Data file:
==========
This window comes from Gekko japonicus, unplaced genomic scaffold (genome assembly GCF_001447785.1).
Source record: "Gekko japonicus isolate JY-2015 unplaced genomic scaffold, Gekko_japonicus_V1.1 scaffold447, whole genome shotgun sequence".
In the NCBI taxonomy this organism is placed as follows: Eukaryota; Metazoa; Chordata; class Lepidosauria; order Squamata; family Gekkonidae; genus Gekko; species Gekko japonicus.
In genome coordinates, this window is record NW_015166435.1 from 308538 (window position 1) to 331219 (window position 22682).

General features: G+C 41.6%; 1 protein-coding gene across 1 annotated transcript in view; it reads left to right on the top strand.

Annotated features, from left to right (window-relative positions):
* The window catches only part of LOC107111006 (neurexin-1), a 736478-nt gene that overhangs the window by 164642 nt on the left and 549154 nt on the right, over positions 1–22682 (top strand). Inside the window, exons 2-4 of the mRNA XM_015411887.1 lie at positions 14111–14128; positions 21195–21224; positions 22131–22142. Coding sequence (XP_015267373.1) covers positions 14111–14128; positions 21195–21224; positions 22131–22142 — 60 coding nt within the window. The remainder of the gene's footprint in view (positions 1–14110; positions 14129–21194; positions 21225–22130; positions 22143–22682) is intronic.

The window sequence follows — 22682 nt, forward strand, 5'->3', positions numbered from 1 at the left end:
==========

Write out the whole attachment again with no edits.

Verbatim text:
This window comes from Gekko japonicus, unplaced genomic scaffold (genome assembly GCF_001447785.1).
Source record: "Gekko japonicus isolate JY-2015 unplaced genomic scaffold, Gekko_japonicus_V1.1 scaffold447, whole genome shotgun sequence".
In the NCBI taxonomy this organism is placed as follows: Eukaryota; Metazoa; Chordata; class Lepidosauria; order Squamata; family Gekkonidae; genus Gekko; species Gekko japonicus.
In genome coordinates, this window is record NW_015166435.1 from 308538 (window position 1) to 331219 (window position 22682).

General features: G+C 41.6%; 1 protein-coding gene across 1 annotated transcript in view; it reads left to right on the top strand.

Annotated features, from left to right (window-relative positions):
* The window catches only part of LOC107111006 (neurexin-1), a 736478-nt gene that overhangs the window by 164642 nt on the left and 549154 nt on the right, over positions 1–22682 (top strand). Inside the window, exons 2-4 of the mRNA XM_015411887.1 lie at positions 14111–14128; positions 21195–21224; positions 22131–22142. Coding sequence (XP_015267373.1) covers positions 14111–14128; positions 21195–21224; positions 22131–22142 — 60 coding nt within the window. The remainder of the gene's footprint in view (positions 1–14110; positions 14129–21194; positions 21225–22130; positions 22143–22682) is intronic.

The window sequence follows — 22682 nt, forward strand, 5'->3', positions numbered from 1 at the left end: